Author: Philip N. Mulder
Publisher: Oxford University Press
Release Date: 2002-04-18
A Controversial Spirit offers a new perspective on the origins and nature of southern evangelicalism. Most recent historians have focused on the differences between evangelicals and non-evangelicals. This has led to the perception that during the "Era of Awakenings" (mid-18th and early 19th century) American evangelicals constituted a united front. Philip N. Mulder dispels this illusion, by examining the internal dynamics of evangelicalism. He focuses on the relationships among the Presbyterians, Baptists, and Methodists who introduced the new religious mood to the South between 1740 and 1820. Although the denominations shared the goal of saving souls, he finds, they disagreed over the correct definition of true religion and conversion. The Presbyterians and Baptists subordinated the freedom, innovation and experience of the awakenings to their particular denominational concerns. The Methodists, on the other hand, were more aggressive and innovative advocates of the New Light awakenings. They broke through the insularity of the other two groups and revolutionized the religious culture of the emerging nation. The American Revolution exacerbated the growing competition and jealousy among the denominations by displacing their common enemy, the established Anglican church. Former dissenters now turned to face each other. Free religious competition was transformative, Mulder argues. The necessity of competing for converts forced the Presbyterians and Baptists out of their narrow confines. More importantly, however, competition compromised the Methodists and their New Light ideals. Methodists had presented themselves as an ecumenical alternative to the rigid and rancorous denominations of England and America. Now they turned away from their open message of salvation, and began using their distinctive characteristics to separate themselves from other denominations. The Methodists thus succumbed to the evangelical pattern set by others - a pattern of distinction, insularity, and divisive competition. Examining conversion narratives, worship, polity, and rituals, as well as more formal doctrinal statements in creeds and sermons, Mulder is able to provide a far more nuanced portrait of southern evangelicals than previously available, revealing the deep differences between denominations that the homogenization of religious history has until now obscured.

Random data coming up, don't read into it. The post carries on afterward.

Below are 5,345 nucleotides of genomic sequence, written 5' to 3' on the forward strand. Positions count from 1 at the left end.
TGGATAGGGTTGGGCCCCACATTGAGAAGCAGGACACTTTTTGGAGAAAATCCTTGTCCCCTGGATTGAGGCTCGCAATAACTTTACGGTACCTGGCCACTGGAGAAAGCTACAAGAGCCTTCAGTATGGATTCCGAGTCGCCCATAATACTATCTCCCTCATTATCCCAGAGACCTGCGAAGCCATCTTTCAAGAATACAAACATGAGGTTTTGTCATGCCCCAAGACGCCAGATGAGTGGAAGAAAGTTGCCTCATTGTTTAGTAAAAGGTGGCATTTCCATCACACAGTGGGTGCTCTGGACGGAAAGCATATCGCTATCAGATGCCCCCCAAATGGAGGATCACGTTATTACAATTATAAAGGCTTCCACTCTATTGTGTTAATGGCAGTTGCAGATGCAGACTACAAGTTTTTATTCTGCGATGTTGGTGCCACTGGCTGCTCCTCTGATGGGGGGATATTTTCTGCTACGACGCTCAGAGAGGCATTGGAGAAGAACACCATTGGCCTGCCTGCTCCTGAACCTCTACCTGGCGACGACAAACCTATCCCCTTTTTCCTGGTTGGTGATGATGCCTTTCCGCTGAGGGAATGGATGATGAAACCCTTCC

Author: Durward Matheny and Jennifer Smart
Publisher: Arcadia Publishing
Release Date: 2015
Genre: Biography & Autobiography
For much of its history, Wake Forest was an idyllic college town. Trains chugged past White Street, the depot hummed with activity, and citizens could shop for groceries, see a movie, and cheer the Demon Deacons without ever getting behind the wheel of a car. It was a town of visionaries. Samuel Wait, William Louis Poteat, Sophie Stephens Lanneau, and Peahead Walker made history in the fields of academics, religion, and athletics; when famous 20th-century writer and satirist H.L. Mencken reportedly called North Carolina "the most intelligent" of all Southern states, he was referring to Wake Forest. That tradition continues today. The Allen family publishes one of the region's most honored weekly newspapers; Andy Ammons recreated small-town magic in the community known as Heritage Wake Forest; and Steve Tarangelo followed his dream to prove that "food is love."